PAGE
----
SALT LAKE CITY — Recent events are trending toward good in the battle to defeat the coronavirus pandemic. And those working behind the scenes to win this COVID-19 war will do their best, according to a former Utah leader.
Pfizer Inc. and Moderna Therapeutics are nearing final approval from the U.S. Food and Drug Administration for their COVID-19 vaccines.
During a meeting Wednesday at the Emergency Operations Center at the State Capitol, Rich Lakin, director of immunizations at the Utah Department of Health, said he expects to see the first phase of 100,000 doses of the vaccine arriving in December.
More work to do in the COVID-19 war
Former Utah governor and former Secretary of Health and Human Services Mike Leavitt joined Dave Noriega and Debbie Dujanovic Friday to discuss the encouraging developments.
Leavitt celebrated the good news along with Dave and Debbie, but cautioned listeners this is just the beginning and more work lies ahead.
“We need to get through the next four months or five months because the virus is still going to be with us during that time and it’s growing in numbers fast,” Leavitt said.
Dave asked Leavitt for his perspective on moving quickly from no vaccine to what looks like promising vaccines from at least two pharmaceutical companies in just eight months.
“Vaccine development is measured in years, not months,” Leavitt said. “And it typically can be four, five, six years. Doing it in eight months is a tribute to science, commitment, huge investment — not just here but around the world.”
Healthcare workers across the nation will be the first to be inoculated.
Leavitt said he believes the second wave of vaccinations will target Americans older than 65 who have underlying conditions.
After that, he said the third wave of vaccinations will likely go to at-risk workers like teachers, then expand to the general population who are at lower risk by spring.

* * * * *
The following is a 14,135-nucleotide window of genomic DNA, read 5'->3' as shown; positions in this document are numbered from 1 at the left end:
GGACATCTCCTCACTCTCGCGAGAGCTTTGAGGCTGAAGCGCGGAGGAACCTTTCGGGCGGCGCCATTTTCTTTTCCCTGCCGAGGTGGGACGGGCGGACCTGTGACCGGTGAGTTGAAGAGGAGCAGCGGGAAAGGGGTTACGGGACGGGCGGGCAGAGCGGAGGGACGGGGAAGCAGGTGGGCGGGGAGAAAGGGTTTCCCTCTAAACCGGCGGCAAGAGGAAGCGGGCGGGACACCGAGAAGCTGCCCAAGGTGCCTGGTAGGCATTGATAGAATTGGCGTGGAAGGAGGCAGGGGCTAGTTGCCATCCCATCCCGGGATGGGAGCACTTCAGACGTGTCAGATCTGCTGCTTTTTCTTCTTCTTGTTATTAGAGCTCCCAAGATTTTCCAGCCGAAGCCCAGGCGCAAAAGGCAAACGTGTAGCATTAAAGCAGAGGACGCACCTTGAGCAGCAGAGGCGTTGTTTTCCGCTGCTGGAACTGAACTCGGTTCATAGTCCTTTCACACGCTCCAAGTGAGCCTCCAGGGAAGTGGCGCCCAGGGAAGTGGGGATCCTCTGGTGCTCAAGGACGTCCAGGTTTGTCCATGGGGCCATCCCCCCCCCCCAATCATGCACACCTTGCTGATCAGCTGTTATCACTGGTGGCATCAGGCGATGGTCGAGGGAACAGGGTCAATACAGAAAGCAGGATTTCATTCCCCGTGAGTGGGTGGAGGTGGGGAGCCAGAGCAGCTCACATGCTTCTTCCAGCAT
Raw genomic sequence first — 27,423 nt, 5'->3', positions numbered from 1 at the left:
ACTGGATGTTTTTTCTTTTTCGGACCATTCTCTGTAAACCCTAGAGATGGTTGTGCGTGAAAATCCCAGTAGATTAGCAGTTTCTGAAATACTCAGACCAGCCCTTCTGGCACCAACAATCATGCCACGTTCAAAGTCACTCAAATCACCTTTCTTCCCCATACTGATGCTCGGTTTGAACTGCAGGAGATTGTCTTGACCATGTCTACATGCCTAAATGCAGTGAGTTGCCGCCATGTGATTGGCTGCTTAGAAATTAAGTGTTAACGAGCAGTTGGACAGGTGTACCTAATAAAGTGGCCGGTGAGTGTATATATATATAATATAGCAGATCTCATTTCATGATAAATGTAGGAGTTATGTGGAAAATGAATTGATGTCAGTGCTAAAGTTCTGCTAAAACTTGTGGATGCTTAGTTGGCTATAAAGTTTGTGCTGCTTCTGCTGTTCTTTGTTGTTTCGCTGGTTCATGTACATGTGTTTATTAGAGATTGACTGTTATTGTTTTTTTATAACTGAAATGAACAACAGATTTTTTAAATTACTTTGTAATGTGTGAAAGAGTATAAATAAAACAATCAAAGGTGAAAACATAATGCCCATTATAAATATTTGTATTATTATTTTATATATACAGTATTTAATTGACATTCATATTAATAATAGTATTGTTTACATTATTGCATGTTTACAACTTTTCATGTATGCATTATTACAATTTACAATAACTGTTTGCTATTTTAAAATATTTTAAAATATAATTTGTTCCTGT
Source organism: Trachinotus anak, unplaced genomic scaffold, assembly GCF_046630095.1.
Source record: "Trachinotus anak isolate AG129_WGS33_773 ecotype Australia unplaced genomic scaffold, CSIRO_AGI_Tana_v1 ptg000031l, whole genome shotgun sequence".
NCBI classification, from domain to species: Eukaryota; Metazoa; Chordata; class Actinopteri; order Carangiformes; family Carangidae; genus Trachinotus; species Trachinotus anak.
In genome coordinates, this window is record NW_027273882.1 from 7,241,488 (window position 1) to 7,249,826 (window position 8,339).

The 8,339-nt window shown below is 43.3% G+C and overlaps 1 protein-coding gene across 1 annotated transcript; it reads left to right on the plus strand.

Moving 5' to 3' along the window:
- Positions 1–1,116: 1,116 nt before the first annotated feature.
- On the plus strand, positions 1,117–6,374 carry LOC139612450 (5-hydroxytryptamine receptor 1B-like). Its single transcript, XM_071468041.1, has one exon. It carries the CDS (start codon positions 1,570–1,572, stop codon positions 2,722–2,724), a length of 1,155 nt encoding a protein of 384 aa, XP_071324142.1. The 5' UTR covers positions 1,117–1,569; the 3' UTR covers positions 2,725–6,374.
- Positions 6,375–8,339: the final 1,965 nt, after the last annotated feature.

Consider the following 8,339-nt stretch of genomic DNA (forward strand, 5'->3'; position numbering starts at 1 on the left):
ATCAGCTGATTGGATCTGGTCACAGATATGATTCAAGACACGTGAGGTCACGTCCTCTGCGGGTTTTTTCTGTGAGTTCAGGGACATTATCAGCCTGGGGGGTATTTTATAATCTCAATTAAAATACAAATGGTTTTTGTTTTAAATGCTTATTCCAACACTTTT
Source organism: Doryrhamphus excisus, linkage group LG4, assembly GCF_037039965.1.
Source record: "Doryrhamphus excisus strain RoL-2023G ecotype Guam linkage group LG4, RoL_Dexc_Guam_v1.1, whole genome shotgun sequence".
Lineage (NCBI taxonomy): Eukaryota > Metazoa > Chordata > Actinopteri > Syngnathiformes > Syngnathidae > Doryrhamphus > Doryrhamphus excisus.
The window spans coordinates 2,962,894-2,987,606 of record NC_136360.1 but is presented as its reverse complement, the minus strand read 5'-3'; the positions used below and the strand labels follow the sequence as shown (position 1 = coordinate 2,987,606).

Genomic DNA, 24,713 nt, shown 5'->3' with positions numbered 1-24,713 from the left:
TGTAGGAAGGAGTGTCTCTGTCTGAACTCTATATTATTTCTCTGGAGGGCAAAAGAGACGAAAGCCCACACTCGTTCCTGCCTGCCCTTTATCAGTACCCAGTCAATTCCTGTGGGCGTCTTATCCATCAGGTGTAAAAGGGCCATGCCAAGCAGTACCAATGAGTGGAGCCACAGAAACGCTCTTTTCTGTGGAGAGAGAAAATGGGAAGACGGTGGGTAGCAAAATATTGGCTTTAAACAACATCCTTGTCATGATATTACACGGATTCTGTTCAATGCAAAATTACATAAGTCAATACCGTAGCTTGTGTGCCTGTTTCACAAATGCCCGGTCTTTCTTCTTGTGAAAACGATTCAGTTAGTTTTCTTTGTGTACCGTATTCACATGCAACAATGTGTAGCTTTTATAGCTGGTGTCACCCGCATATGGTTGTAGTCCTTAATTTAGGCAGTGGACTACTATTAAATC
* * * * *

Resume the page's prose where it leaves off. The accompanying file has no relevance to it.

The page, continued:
“But we’ll have a lot more experience by then,” Leavitt said.
Politics of pandemics
Dave asked whether the Trump administration’s reluctance to transfer power to President-elect Joe Biden and Vice President-elect Kamala Harris is damaging the vaccine implementation program across the country.
“Pandemics and politics have always, unfortunately, come together,” said Leavitt, who sits on the Center for Presidential Transition Advisory Board.
“When you’re dealing with a pandemic, you’re dealing with people who have different priorities, different risk tolerances, different philosophies,” he said. “That has clearly played out here.”
Leavitt said President Donald Trump deserves the credit for a vaccine being developed during his time in office.
“In a political atmosphere, there are people anxious to take it away,” he said.
Leavitt said he thinks the transition of power will happen regardless if Mr. Trump cooperates.
“Those who are handling the vaccine want it to go well and they’ll do their best. Those who are coming in are professionals, and they know what to do,” he said. “I wish there was better cooperation, but I think it’s going to happen no matter what.”
Dave & Dujanovic can be heard weekdays from 9 a.m. to 11 a.m. on KSL NewsRadio. Users can find the show on the KSL NewsRadio website and app, a.s well as Apple Podcasts and Google Play.
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